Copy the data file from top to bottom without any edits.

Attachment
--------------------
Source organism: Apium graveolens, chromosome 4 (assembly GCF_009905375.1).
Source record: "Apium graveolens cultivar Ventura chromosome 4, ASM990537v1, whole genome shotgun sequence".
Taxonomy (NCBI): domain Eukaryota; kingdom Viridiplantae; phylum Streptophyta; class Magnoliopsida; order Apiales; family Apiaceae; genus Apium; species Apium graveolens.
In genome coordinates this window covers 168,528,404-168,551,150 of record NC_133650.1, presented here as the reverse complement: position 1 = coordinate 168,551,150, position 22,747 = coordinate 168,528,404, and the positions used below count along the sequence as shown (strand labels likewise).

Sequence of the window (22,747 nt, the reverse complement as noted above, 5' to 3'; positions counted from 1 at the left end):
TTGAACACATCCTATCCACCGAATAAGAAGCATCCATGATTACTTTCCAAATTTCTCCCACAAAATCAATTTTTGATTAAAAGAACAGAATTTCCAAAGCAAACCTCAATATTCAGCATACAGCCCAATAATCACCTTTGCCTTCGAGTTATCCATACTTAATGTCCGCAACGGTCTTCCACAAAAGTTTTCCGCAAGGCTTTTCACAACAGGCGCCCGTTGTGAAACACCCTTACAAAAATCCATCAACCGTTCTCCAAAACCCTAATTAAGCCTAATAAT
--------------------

Source organism: Apium graveolens, chromosome 4 (assembly GCF_009905375.1).
Source record: "Apium graveolens cultivar Ventura chromosome 4, ASM990537v1, whole genome shotgun sequence".
Taxonomy (NCBI): domain Eukaryota; kingdom Viridiplantae; phylum Streptophyta; class Magnoliopsida; order Apiales; family Apiaceae; genus Apium; species Apium graveolens.
In genome coordinates this window covers 168,528,404-168,551,150 of record NC_133650.1, presented here as the reverse complement: position 1 = coordinate 168,551,150, position 22,747 = coordinate 168,528,404, and the positions used below count along the sequence as shown (strand labels likewise).

Sequence of the window (22,747 nt, the reverse complement as noted above, 5' to 3'; positions counted from 1 at the left end):
TTGAACACATCCTATCCACCGAATAAGAAGCATCCATGATTACTTTCCAAATTTCTCCCACAAAATCAATTTTTGATTAAAAGAACAGAATTTCCAAAGCAAACCTCAATATTCAGCATACAGCCCAATAATCACCTTTGCCTTCGAGTTATCCATACTTAATGTCCGCAACGGTCTTCCACAAAAGTTTTCCGCAAGGCTTTTCACAACAGGCGCCCGTTGTGAAACACCCTTACAAAAATCCATCAACCGTTCTCCAAAACCCTAATTAAGCCTAATAAT